On blues and babes
Hey folks. It’s that time again. I know, a little early, ain’t it? Well, blame the weather. All indicators are indicating an early season. I got a report of stripers already being caught on Cape Cod. And there are other indicators, as well. I went for an exploratory walk to the trestle the other day and I couldn’t fucking believe it. Lobster traps all over the place!
Water temperature is another good indicator, but oddly enough I can’t seem to find that out these days. No temp on the Weather Channel, in our two daily papers, the local TV news, anyplace. So what’s up with that? Maybe it’s another subtle signal of a decaying port city.
Now this time I was going to take you folks on a trip to some place called the Mill Brook, a stream that runs through Westbrook and empties in the Presumpscot River. I fished it as a young ’un but haven’t laid eyes on it in what seems like 100 years. But my pal Randy has been going lately and he claims they’re yanking them out like no tomorrow. It’s fresh water, and I guess at one time there was a mill on the brook — hence its name.
Anyways, things being what they are with Randy having problems with the law and landlords and goodness knows what else, that’ll be saved for another day. And I have to interrupt myself. I just read in the paper: another floater. I repeat this again and again, but folks just won’t respect the water. Graduate of Harvard, of all things. Guy weren’t stupid, right? Just goes to show it can happen to anybody. Please let this be a lesson to all of you. DON’T FUCK WITH THE HARBOR. It’ll win, I guarantee.
I recently moved, and in so doing I uncovered a lot of notes I accumulated in the past few years, so I’d like to sort of clean out my locker, so to speak …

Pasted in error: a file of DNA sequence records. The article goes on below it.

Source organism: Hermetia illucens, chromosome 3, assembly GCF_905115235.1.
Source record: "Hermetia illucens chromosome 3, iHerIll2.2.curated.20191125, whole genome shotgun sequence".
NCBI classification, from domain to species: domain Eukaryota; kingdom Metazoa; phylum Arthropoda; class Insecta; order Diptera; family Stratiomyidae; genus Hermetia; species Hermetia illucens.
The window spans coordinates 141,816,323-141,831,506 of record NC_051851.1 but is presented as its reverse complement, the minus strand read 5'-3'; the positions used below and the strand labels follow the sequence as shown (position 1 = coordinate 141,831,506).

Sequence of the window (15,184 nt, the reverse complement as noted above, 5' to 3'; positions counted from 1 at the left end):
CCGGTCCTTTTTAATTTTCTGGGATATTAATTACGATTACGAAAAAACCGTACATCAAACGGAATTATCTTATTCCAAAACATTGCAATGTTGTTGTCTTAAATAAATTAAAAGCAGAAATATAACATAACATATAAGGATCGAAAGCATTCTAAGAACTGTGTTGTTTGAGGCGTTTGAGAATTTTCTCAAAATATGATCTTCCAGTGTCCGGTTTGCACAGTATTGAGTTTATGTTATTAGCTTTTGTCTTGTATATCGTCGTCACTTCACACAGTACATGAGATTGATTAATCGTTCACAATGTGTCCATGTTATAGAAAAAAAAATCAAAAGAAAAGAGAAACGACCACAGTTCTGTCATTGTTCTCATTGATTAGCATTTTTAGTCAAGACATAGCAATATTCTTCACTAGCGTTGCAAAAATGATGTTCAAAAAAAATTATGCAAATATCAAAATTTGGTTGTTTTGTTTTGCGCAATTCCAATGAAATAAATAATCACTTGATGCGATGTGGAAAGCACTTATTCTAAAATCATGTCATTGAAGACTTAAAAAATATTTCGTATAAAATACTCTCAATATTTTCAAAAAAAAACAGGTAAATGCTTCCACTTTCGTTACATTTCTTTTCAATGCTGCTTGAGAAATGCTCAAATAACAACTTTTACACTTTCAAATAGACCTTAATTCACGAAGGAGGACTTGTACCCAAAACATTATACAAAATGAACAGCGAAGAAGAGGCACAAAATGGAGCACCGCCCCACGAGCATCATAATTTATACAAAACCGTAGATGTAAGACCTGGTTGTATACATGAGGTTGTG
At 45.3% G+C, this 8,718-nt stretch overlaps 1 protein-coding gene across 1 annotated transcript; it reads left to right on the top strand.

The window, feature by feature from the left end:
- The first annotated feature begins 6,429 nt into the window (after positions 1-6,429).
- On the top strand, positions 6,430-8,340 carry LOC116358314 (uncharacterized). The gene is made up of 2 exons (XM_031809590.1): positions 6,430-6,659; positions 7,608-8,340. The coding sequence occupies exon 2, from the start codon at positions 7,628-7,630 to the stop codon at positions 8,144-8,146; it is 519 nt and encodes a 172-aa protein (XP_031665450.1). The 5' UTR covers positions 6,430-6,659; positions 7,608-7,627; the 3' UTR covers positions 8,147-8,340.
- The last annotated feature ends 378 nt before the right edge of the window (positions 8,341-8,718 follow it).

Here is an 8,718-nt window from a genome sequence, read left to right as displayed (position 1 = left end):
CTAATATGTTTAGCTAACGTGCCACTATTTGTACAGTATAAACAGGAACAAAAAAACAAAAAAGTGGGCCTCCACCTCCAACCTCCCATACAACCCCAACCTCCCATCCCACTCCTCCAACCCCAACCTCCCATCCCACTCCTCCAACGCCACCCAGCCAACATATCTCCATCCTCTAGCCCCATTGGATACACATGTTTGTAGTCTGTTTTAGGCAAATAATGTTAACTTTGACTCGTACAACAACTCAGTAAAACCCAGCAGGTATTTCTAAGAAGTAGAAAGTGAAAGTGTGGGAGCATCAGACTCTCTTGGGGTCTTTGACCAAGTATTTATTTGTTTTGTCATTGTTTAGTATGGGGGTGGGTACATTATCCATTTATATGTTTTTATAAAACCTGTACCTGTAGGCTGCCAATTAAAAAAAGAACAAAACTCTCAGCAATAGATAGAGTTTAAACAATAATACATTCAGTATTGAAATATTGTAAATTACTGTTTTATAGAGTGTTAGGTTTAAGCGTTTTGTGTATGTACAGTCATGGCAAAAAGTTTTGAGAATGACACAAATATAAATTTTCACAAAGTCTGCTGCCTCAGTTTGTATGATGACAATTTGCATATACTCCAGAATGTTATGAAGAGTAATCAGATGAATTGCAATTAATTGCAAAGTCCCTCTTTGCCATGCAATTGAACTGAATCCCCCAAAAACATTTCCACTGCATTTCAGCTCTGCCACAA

• You know we have plenty of eels here. Heck, I even caught one once up in Pownal with my bare hands. But I wouldn’t try that in South America. They got eels down there capable of zapping up to 100 volts a shot. And they can regulate just how much electricity per zap, depending on the size of the prey. I just hope they stay down there.
• New Jersey has started allowing fishing boats to keep stripers as bycatch (we call it “shack”). They’re not supposed to actually go looking for ’em, but they can keep ’em if they happen to get ’em. Make no mistake — it’s a fucking disaster. If I had the means I’d take New Jersey to the Supreme Court over this. It just ain’t right. Go back to the map. Check out just how much coastline Jersey takes up. Now, 75 percent of our stripers originate in the Chesapeake Bay, and the migration route drives them up through about 350 miles of the gauntlet of New Jersey.
Boy, I thought New Hampshire was bad. They don’t compare to Jersey. Talk about bad language, I got words for Jersey ain’t even been invented yet.
• Hey, has anybody heard any more about saltwater license issues? Goodness knows I can’t seem to grasp a tidbit of info about the subject. I’ve still yet to even see one! I could’ve predicted this. In fact, I think I did. Folks in Maine do not go for fishing regs. It ain’t so much the money, it’s more regulation in itself. I think “intrusive” sums it up best. Good word.
• At one time just about every girl in Portland could tell you what time every ship came in. I swear they knew better than the friggin’ harbormaster! A real rum bunch of babes, I’ll tell ya.
• And where have the blues gone? I’ve yet to hear of one plausible theory of how we seem to have lost a whole species of fish, although I guess I shouldn’t be real surprised. Christ, I remember four dogfish factories down the harbor, all running about 7-24-365. And they were classed “garbage fish.” A lot of guys wouldn’t fish ’em.
Well, perhaps it’s the way of the whole industry. Goin’ the way of the dinosaur. And to think I remember bluefish tournaments! What happened? They weren’t really worth eating, actually, but I tell ya they’d put up a fight you’d never forget.
• You know, I surmise that Portland, Maine is the most newspaper town I ever seen. To my delight. No such thing as a boring bus ride. You can grab a free daily (or monthly) and read away. That means more folks writing, of course. It’s kind of difficult to stand out in such a crowded line-up. However, I do respect that girl who writes for the Sunday Telegram, Deirdre Fleming. She does the Outdoors section. Now I got it down how sponges and jellyfish convert bacteria into nutrients. A good thing, right? However, they got that tendency to take over whole breeding grounds of other fish.
Well folks, I’m almost out of this round of notes. If anyone would like to know more about the fish world, let me know, in care of this paper.
And for the love of Jesus, please be careful.